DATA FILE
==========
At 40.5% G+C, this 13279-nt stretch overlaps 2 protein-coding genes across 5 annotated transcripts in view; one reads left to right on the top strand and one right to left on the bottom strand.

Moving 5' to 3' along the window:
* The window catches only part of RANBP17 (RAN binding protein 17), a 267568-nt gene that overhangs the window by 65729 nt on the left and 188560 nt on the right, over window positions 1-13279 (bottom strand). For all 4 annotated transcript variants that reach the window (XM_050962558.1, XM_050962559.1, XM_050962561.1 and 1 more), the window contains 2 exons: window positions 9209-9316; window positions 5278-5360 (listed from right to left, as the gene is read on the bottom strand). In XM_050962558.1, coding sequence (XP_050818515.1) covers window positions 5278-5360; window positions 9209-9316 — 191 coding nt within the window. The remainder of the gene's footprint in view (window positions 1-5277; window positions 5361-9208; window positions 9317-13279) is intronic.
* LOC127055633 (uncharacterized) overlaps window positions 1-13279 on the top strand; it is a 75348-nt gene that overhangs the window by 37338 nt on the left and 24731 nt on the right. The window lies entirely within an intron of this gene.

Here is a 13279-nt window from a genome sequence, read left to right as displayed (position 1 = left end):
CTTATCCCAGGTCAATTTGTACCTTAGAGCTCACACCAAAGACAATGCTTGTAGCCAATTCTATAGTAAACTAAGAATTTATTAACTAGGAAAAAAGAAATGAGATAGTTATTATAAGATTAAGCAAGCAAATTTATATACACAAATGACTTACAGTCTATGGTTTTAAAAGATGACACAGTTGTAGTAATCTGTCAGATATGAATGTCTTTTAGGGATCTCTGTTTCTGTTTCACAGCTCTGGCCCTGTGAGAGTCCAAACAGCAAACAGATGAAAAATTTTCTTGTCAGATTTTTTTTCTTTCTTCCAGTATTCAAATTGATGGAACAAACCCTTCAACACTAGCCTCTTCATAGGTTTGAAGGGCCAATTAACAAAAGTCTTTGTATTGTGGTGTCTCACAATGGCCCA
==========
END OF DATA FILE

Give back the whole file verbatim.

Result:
At 40.5% G+C, this 13279-nt stretch overlaps 2 protein-coding genes across 5 annotated transcripts in view; one reads left to right on the top strand and one right to left on the bottom strand.

Moving 5' to 3' along the window:
* The window catches only part of RANBP17 (RAN binding protein 17), a 267568-nt gene that overhangs the window by 65729 nt on the left and 188560 nt on the right, over window positions 1-13279 (bottom strand). For all 4 annotated transcript variants that reach the window (XM_050962558.1, XM_050962559.1, XM_050962561.1 and 1 more), the window contains 2 exons: window positions 9209-9316; window positions 5278-5360 (listed from right to left, as the gene is read on the bottom strand). In XM_050962558.1, coding sequence (XP_050818515.1) covers window positions 5278-5360; window positions 9209-9316 — 191 coding nt within the window. The remainder of the gene's footprint in view (window positions 1-5277; window positions 5361-9208; window positions 9317-13279) is intronic.
* LOC127055633 (uncharacterized) overlaps window positions 1-13279 on the top strand; it is a 75348-nt gene that overhangs the window by 37338 nt on the left and 24731 nt on the right. The window lies entirely within an intron of this gene.

Here is a 13279-nt window from a genome sequence, read left to right as displayed (position 1 = left end):
CTTATCCCAGGTCAATTTGTACCTTAGAGCTCACACCAAAGACAATGCTTGTAGCCAATTCTATAGTAAACTAAGAATTTATTAACTAGGAAAAAAGAAATGAGATAGTTATTATAAGATTAAGCAAGCAAATTTATATACACAAATGACTTACAGTCTATGGTTTTAAAAGATGACACAGTTGTAGTAATCTGTCAGATATGAATGTCTTTTAGGGATCTCTGTTTCTGTTTCACAGCTCTGGCCCTGTGAGAGTCCAAACAGCAAACAGATGAAAAATTTTCTTGTCAGATTTTTTTTCTTTCTTCCAGTATTCAAATTGATGGAACAAACCCTTCAACACTAGCCTCTTCATAGGTTTGAAGGGCCAATTAACAAAAGTCTTTGTATTGTGGTGTCTCACAATGGCCCA